班尔奇

Time for action to stop anti-Asian hate

Release time:2021-03-19 Publisher:South Asia Development

America has a problem of systemic discrimination against some races. This time, the target is Asian Americans. The scale? Nationwide.

One of the most recent stunning disclosures came from law enforcement. On Wednesday, one day after the bloody serial killing of eight people in Atlanta, six of the victims Asian women, Georgia Sheriff's Captain Jay Baker described the 21-year-old suspect Robert Aaron Long as "kind of at the end of his rope, and yesterday was a really bad day for him and this is what he did".

Many considered Baker's remarks unprofessional and unconscionable. The fact that Long has scrutinized his prey and chose spas operated by Asians to open fire, in my opinion, indicated that he has stereotyped Asian women at spas as sex workers, and he is a racist. The coward was trying to legitimize his shootings by using his so-called "sex addiction" as a sheer excuse.

"Baker on one hand said the investigation is still in an early stage. On the other hand, he can't conceal his impulse to whitewash the killer's motivation," said Maggie Luo, a San Francisco resident. "That's really offensive to the Asian community."

Baker also reportedly shared in 2020 an image of a T-shirt on Facebook, which contained a racial slur associating the coronavirus with China. "Covid 19: imported virus from Chy-na," the slogan on the front read. According to The Daily Beast, the T-shirts were made by a company owned by a former deputy sheriff for Cherokee County, where Baker is stationed.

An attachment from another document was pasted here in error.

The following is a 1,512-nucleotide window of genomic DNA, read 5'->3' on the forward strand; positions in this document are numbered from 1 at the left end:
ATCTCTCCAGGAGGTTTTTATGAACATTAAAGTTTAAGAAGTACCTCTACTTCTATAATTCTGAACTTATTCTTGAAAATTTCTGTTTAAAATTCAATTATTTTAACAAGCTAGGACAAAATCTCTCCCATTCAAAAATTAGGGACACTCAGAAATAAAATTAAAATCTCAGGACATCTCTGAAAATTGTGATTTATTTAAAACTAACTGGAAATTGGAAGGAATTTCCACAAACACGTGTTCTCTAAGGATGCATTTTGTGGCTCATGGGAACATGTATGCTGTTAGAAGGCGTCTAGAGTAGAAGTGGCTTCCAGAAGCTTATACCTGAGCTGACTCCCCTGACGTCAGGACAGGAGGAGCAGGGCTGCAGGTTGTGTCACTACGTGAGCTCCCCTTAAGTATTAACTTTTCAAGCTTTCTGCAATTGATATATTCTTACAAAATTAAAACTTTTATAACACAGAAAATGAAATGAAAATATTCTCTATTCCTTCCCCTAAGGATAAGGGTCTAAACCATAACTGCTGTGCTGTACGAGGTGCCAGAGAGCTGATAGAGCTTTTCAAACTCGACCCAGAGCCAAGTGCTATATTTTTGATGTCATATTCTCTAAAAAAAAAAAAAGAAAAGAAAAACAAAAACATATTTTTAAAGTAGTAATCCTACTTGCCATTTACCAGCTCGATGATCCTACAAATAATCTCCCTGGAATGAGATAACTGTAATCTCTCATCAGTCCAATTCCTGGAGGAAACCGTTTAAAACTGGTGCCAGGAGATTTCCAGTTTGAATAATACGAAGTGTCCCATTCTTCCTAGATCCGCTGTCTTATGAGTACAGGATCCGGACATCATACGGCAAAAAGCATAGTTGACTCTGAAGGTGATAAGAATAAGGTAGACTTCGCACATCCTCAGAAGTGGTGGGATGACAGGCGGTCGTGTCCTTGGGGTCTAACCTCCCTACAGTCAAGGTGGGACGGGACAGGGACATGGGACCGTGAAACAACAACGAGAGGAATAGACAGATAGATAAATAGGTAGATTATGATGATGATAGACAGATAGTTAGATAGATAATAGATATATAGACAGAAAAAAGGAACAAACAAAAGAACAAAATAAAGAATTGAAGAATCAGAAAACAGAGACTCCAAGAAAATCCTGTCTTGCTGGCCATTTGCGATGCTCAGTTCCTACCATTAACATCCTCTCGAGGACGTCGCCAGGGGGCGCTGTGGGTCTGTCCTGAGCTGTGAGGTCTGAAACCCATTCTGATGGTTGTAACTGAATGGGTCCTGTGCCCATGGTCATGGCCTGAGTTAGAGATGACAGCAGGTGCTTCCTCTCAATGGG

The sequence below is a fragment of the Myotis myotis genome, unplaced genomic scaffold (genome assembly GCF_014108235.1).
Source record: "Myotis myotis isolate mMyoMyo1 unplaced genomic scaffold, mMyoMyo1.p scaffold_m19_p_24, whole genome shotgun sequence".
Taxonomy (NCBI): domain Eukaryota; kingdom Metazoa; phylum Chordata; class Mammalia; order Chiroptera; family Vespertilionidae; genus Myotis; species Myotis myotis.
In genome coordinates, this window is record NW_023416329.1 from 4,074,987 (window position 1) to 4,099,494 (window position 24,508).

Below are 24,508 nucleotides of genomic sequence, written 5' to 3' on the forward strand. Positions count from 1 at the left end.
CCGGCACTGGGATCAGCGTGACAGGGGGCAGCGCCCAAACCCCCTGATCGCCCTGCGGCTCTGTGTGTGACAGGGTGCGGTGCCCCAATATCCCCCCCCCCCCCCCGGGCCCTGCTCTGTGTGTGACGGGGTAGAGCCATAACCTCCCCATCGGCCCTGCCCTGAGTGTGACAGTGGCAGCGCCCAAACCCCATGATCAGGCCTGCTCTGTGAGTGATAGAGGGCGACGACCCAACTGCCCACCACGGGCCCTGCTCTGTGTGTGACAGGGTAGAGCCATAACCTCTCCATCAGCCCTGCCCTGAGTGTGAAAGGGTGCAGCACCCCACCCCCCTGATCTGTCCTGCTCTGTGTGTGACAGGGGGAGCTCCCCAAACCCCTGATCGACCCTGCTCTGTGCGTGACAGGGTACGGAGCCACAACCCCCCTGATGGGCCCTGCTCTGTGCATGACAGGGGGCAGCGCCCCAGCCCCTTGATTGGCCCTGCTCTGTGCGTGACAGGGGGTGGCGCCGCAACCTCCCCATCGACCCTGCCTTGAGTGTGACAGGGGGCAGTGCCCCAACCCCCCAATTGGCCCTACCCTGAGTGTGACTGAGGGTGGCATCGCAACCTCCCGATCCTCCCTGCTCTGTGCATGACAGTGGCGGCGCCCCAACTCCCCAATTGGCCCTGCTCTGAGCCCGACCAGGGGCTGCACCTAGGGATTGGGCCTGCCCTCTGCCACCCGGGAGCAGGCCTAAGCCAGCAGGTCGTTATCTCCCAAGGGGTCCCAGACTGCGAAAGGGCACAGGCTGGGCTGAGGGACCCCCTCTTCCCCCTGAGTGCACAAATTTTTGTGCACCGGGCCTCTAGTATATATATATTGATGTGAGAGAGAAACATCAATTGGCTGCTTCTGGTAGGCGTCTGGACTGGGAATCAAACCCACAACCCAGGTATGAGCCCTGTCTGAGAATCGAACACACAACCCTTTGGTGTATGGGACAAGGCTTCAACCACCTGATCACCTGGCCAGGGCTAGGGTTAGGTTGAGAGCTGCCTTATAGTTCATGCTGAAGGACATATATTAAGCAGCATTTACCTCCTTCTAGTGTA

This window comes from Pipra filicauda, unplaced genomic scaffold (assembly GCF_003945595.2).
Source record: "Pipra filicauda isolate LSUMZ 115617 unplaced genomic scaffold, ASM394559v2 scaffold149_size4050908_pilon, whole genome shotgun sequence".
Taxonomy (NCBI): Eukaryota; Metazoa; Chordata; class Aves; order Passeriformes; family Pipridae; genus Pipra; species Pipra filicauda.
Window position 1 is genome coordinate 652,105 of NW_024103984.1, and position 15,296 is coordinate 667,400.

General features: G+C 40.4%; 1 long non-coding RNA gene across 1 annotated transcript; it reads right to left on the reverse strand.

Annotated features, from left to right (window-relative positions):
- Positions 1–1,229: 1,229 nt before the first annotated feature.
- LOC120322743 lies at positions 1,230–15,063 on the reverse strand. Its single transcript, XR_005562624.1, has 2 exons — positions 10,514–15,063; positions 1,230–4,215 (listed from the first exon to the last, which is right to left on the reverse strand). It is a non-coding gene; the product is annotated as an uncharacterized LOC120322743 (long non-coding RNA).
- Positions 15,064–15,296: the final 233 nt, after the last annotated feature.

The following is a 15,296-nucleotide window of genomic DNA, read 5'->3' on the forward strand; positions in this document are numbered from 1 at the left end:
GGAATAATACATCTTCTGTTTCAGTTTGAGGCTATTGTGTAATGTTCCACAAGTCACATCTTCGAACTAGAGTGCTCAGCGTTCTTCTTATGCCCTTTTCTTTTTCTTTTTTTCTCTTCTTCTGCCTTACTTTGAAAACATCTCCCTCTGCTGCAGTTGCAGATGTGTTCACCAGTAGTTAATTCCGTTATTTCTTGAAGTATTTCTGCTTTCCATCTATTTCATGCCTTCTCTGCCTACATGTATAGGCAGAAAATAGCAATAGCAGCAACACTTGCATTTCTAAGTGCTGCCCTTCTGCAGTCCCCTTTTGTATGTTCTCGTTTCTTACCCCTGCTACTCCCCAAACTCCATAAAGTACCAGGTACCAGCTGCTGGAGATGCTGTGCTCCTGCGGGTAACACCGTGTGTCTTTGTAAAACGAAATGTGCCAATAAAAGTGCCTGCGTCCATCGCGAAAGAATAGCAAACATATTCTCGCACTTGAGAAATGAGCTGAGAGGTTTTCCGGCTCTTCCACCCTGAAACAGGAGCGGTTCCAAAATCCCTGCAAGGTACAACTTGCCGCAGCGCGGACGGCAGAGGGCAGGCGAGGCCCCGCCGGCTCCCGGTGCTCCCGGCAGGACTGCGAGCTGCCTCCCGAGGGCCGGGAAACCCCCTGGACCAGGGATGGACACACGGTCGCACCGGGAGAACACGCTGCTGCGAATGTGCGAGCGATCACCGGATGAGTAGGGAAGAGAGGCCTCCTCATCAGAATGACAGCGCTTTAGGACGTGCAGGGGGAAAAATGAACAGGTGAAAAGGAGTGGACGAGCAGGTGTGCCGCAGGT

"A law enforcement officer is trying to entitle this pandemic to China? This is problematic, this is disgusting," said Joshua Steckler, a history teacher at a California middle school. "This is not in any way how an American should perform. This is another drop in the bucket of racism in our country."

Racial discrimination against Asians is on the street.

On March 14, Maura Moynihan, daughter of the late US Senator Daniel Patrick Moynihan, a New York Democrat, and an artist herself, was caught on video uttering a racist rant in a New York City cab to a young Asian couple. Moynihan told Maria Ha, who was born in Korea, "You are not from here. Go back to China."

She continued her verbal abuse after Ha's California-born husband Dan Lee started filming. It came as no surprise that Moynihan is a habitual China-basher. In several of her video productions, she allegedly claimed that the coronavirus was made in China.

In San Francisco, where Asian Americans constitute more than half the population, racial attacks against Asians have been on a continuous rise.

On Tuesday, a 76-year-old Asian woman became the latest victim in the Bay Area. Xie Xiaozhen was waiting at a traffic light on Market Street when a man in his 30s punched her by her left eye, totally unprovoked.

"I'm very traumatized, very scared and this eye is still bleeding," Xie told local media Thursday.

Racism also looms on university campuses. On March 11, in multiple buildings at Syracuse University in New York, notes containing racist attacks targeting Chinese students were found.

"Beware of Chinese government student agents on campus", the notes pinned to a bulletin board read. Two weeks earlier, a police report was filed to document two individuals verbally abusing a student at the same university using anti-Asian language.

Hate crimes against Asian Americans rose 150 percent in 2020 amid the pandemic, according to NPR. Enough is enough. We must stop this vicious anti-Asian xenophobia immediately. But how?

In his address to the nation last week, President Joe Biden urged for an end to the violence against Asians. "They're forced to live in fear for their lives just walking down streets in America. It's wrong, it's un-American, and it must stop."

Jonathan Greenblatt, CEO of the Anti-Defamation League, said "violence towards any minority group is not the answer. The anxiety and fear in the Asian American community is palpable."

Well, it's time to call for some concrete and solid collective actions from the legislative, judicial and executive branches. Only through severe punishment and iron-fist law enforcement, can the most venomous and cruelest attacks against Asians be terminated.